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Elphinstone participates in eclipse science project

A  very  rare  solar  eclipse  was  visible  from  the  UK  during  the  morning  of  Friday 20th  March  2015.  

WHAT  IS  A  SOLAR  ECLIPSE?  

A solar eclipse occurs when the Moon’s orbit lines up in between the Sun and the Earth.

The Moon blocks out the Sun’s light for a short time, casting a shadow on the Earth.

It’s a rare event and only possible when the Moon is at exactly the right distance from the Earth.

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We did not look at the sun directly. The safest way to view a solar eclipse was to project it onto a piece of paper. Using  paper and tin foil, we made a pinhole projector. This proved to be a very effective way to view the eclipse safely. The image of the eclipse was projected onto the school wall for everybody to see.

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We stood with the sun behind us to project the image of the eclipse through our pinhole projectors onto white paper taped to the walls. Everybody took a turn to use the projector and was able to clearly see the image of the eclipse.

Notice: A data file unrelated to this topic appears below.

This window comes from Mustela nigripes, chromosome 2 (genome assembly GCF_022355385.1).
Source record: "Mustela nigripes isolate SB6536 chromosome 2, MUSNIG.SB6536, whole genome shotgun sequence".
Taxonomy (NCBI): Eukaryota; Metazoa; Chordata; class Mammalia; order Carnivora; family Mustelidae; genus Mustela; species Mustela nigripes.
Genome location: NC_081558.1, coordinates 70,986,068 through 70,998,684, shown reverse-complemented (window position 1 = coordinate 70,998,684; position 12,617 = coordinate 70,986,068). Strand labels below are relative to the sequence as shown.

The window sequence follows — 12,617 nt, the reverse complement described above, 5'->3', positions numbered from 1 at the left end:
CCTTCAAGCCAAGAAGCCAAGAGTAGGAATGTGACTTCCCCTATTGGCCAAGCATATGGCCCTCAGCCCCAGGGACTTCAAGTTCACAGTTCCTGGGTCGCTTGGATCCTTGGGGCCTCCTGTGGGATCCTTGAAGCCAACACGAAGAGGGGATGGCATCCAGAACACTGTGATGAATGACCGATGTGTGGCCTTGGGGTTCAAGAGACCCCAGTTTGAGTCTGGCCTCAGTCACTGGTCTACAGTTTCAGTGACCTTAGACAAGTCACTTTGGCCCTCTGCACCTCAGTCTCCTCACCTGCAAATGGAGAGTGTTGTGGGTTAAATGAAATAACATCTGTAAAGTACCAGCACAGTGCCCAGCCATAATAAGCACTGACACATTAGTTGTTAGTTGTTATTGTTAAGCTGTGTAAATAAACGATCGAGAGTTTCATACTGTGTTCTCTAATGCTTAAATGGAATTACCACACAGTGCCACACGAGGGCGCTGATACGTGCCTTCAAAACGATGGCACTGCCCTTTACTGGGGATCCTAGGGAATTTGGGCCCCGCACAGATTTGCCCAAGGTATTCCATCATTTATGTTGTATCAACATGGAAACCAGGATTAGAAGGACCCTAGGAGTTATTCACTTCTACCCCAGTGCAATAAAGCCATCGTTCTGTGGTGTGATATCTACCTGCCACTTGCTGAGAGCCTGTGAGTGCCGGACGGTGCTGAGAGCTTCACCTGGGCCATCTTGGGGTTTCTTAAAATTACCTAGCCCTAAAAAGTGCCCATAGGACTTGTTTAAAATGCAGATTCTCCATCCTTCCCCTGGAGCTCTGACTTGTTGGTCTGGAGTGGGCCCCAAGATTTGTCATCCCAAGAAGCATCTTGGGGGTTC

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Because  eclipses  can  also  affect  the  weather,  the  Department  of  Meteorology  at   the  University  of  Reading  is  running  NEWEx,  the  National  Eclipse  Weather  Experiment,  a  citizen   science  project  to  collect  weather  data  during  the  solar  eclipse  for  detailed  analysis.  Elphinstone  participated in this Science project and  submitted  our data  via BBC  Stargazing.

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We took temperatures and recorded them at regular intervals. During the eclipse, the temperature dropped rapidly.

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Throughout our observations, we noted that the wind speed and direction also changed. 

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P6/7 pupils entered all our weather data into the NEWEx website tables.

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